Most of us grow up having always known to touch wood or cross our fingers, and what happens when a princess kisses a frog or a boy pulls a sword from a stone, yet sadly some of these things are now beginning to be forgotten. Legends, myths, fairytales: our world is made up of the stories we told ourselves about where we came from and how we got there. It is the same on Discworld, except that beings which on Earth are creatures of the imagination - like vampires, trolls, witches and, possibly, gods - are real, alive and in some cases kicking on the Disc.
In The Folklore of Discworld, Terry Pratchett teams up with leading British folklorist Jacqueline Simpson to take an irreverent yet illuminating look at the living myths and folklore that are reflected, celebrated and affectionately libelled in the uniquely imaginative universe of Discworld.
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One of the most interesting and critically underrated novelists we have... The Folklore of Discworld - co-authored with the eminent folklorist Jacqueline Simpson - emphasises his irreverence and drollery - The Times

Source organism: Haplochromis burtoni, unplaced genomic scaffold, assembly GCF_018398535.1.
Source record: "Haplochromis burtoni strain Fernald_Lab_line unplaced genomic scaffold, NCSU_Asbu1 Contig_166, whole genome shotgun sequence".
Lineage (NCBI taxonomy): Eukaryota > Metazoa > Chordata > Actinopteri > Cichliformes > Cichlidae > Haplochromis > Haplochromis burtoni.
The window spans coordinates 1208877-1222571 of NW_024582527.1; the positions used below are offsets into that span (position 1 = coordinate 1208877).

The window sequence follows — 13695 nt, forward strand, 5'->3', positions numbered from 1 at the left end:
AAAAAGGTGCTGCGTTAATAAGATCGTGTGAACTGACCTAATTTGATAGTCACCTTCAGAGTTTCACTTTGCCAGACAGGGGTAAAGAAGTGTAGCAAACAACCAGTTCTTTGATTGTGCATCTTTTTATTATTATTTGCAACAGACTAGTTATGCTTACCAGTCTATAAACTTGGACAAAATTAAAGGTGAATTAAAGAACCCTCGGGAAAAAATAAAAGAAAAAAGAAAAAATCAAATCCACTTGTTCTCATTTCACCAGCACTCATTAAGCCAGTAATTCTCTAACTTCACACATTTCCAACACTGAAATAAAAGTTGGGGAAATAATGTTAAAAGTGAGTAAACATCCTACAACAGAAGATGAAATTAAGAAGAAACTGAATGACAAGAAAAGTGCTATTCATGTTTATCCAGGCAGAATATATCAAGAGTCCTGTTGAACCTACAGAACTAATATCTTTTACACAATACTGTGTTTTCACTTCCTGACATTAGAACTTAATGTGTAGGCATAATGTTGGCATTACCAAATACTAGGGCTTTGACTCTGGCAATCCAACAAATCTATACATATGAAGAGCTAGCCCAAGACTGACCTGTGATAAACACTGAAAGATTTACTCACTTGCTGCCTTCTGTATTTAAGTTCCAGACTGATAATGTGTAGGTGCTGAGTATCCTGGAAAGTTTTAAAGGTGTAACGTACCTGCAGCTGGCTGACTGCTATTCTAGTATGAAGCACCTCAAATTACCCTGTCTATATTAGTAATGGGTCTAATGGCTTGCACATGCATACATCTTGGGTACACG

Pratchett is, like Mark Twain, or Jonathan Swift, not just a great writer but also an original thinker... funny, exciting, lighthearted and, like all the best comedy, very serious - Guardian
Simpson provides depth to the real-world analogues of the Discworold characters, and the text becomes a neatly integrated discussion of folklore, belief systems and the like in both worlds... well written and will raise a smile... a fine Hogswatch present. - Fortean Times
Terry Pratchett is the acclaimed creator of the bestselling Discworld series, the latest of which is Making Money. He was knighted for services to literature in 2009.
Dr Jacqueline Simpson is a long-standing member and office-holder on the committee of the Folklore Society. Her publications include British Dragons, Folklore of Sussex, Scandinavian Folktales, and (with Jennifer Westwood) The Lore of the Land: A Guide to England's Legends.